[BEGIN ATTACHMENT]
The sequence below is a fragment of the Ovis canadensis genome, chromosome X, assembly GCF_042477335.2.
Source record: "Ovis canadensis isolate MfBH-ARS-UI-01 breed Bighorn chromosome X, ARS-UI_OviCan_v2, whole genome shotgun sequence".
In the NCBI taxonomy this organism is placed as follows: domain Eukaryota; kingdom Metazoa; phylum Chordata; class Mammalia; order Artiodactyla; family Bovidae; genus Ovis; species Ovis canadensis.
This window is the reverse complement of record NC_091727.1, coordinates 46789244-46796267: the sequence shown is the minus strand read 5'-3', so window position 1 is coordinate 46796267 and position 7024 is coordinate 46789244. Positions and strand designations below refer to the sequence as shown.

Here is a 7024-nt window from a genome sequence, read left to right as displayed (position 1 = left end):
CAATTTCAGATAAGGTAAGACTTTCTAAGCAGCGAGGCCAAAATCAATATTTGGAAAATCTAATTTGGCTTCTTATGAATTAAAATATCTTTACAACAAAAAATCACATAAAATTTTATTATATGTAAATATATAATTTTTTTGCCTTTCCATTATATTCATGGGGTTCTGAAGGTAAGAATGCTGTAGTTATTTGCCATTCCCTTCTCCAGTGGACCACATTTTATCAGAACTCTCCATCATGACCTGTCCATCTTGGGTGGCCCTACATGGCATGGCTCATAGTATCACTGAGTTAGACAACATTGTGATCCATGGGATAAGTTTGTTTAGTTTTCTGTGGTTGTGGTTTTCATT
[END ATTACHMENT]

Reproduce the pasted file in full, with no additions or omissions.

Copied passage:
The sequence below is a fragment of the Ovis canadensis genome, chromosome X, assembly GCF_042477335.2.
Source record: "Ovis canadensis isolate MfBH-ARS-UI-01 breed Bighorn chromosome X, ARS-UI_OviCan_v2, whole genome shotgun sequence".
In the NCBI taxonomy this organism is placed as follows: domain Eukaryota; kingdom Metazoa; phylum Chordata; class Mammalia; order Artiodactyla; family Bovidae; genus Ovis; species Ovis canadensis.
This window is the reverse complement of record NC_091727.1, coordinates 46789244-46796267: the sequence shown is the minus strand read 5'-3', so window position 1 is coordinate 46796267 and position 7024 is coordinate 46789244. Positions and strand designations below refer to the sequence as shown.

Here is a 7024-nt window from a genome sequence, read left to right as displayed (position 1 = left end):
CAATTTCAGATAAGGTAAGACTTTCTAAGCAGCGAGGCCAAAATCAATATTTGGAAAATCTAATTTGGCTTCTTATGAATTAAAATATCTTTACAACAAAAAATCACATAAAATTTTATTATATGTAAATATATAATTTTTTTGCCTTTCCATTATATTCATGGGGTTCTGAAGGTAAGAATGCTGTAGTTATTTGCCATTCCCTTCTCCAGTGGACCACATTTTATCAGAACTCTCCATCATGACCTGTCCATCTTGGGTGGCCCTACATGGCATGGCTCATAGTATCACTGAGTTAGACAACATTGTGATCCATGGGATAAGTTTGTTTAGTTTTCTGTGGTTGTGGTTTTCATT